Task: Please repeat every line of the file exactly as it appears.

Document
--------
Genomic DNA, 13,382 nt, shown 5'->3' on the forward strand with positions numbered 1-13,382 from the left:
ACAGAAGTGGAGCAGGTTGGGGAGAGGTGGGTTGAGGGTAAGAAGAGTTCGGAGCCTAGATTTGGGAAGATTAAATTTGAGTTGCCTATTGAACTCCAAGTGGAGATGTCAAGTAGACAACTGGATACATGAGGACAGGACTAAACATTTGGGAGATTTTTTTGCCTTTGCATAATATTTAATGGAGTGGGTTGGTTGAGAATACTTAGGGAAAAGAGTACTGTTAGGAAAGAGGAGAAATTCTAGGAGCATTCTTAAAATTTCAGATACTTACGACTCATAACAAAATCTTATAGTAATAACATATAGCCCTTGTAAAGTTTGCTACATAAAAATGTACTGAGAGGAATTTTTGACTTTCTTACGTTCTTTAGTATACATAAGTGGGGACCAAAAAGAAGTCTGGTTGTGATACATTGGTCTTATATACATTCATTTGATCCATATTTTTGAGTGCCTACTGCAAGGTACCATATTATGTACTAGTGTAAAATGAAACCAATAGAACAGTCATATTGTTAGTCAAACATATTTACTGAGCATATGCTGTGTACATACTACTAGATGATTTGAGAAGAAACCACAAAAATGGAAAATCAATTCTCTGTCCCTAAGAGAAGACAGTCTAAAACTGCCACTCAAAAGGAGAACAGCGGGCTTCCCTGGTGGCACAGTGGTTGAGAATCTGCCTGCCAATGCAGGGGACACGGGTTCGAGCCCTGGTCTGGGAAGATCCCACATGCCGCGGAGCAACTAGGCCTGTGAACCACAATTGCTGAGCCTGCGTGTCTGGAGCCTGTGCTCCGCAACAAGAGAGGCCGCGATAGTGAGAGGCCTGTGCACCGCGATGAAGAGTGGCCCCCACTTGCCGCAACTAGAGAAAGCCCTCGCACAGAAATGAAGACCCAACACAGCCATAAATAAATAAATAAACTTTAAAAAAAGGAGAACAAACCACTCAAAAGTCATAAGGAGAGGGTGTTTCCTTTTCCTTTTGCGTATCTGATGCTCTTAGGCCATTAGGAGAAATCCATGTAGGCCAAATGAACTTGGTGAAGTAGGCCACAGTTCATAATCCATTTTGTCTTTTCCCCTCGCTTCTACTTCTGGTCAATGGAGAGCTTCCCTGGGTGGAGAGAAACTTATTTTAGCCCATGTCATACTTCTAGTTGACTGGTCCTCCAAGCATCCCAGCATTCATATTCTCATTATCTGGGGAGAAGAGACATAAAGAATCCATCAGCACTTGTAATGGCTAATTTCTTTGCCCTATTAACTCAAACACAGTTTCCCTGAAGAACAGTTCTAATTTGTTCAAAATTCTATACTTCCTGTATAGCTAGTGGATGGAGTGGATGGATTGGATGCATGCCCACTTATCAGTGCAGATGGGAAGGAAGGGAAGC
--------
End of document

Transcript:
Genomic DNA, 13,382 nt, shown 5'->3' on the forward strand with positions numbered 1-13,382 from the left:
ACAGAAGTGGAGCAGGTTGGGGAGAGGTGGGTTGAGGGTAAGAAGAGTTCGGAGCCTAGATTTGGGAAGATTAAATTTGAGTTGCCTATTGAACTCCAAGTGGAGATGTCAAGTAGACAACTGGATACATGAGGACAGGACTAAACATTTGGGAGATTTTTTTGCCTTTGCATAATATTTAATGGAGTGGGTTGGTTGAGAATACTTAGGGAAAAGAGTACTGTTAGGAAAGAGGAGAAATTCTAGGAGCATTCTTAAAATTTCAGATACTTACGACTCATAACAAAATCTTATAGTAATAACATATAGCCCTTGTAAAGTTTGCTACATAAAAATGTACTGAGAGGAATTTTTGACTTTCTTACGTTCTTTAGTATACATAAGTGGGGACCAAAAAGAAGTCTGGTTGTGATACATTGGTCTTATATACATTCATTTGATCCATATTTTTGAGTGCCTACTGCAAGGTACCATATTATGTACTAGTGTAAAATGAAACCAATAGAACAGTCATATTGTTAGTCAAACATATTTACTGAGCATATGCTGTGTACATACTACTAGATGATTTGAGAAGAAACCACAAAAATGGAAAATCAATTCTCTGTCCCTAAGAGAAGACAGTCTAAAACTGCCACTCAAAAGGAGAACAGCGGGCTTCCCTGGTGGCACAGTGGTTGAGAATCTGCCTGCCAATGCAGGGGACACGGGTTCGAGCCCTGGTCTGGGAAGATCCCACATGCCGCGGAGCAACTAGGCCTGTGAACCACAATTGCTGAGCCTGCGTGTCTGGAGCCTGTGCTCCGCAACAAGAGAGGCCGCGATAGTGAGAGGCCTGTGCACCGCGATGAAGAGTGGCCCCCACTTGCCGCAACTAGAGAAAGCCCTCGCACAGAAATGAAGACCCAACACAGCCATAAATAAATAAATAAACTTTAAAAAAAGGAGAACAAACCACTCAAAAGTCATAAGGAGAGGGTGTTTCCTTTTCCTTTTGCGTATCTGATGCTCTTAGGCCATTAGGAGAAATCCATGTAGGCCAAATGAACTTGGTGAAGTAGGCCACAGTTCATAATCCATTTTGTCTTTTCCCCTCGCTTCTACTTCTGGTCAATGGAGAGCTTCCCTGGGTGGAGAGAAACTTATTTTAGCCCATGTCATACTTCTAGTTGACTGGTCCTCCAAGCATCCCAGCATTCATATTCTCATTATCTGGGGAGAAGAGACATAAAGAATCCATCAGCACTTGTAATGGCTAATTTCTTTGCCCTATTAACTCAAACACAGTTTCCCTGAAGAACAGTTCTAATTTGTTCAAAATTCTATACTTCCTGTATAGCTAGTGGATGGAGTGGATGGATTGGATGCATGCCCACTTATCAGTGCAGATGGGAAGGAAGGGAAGC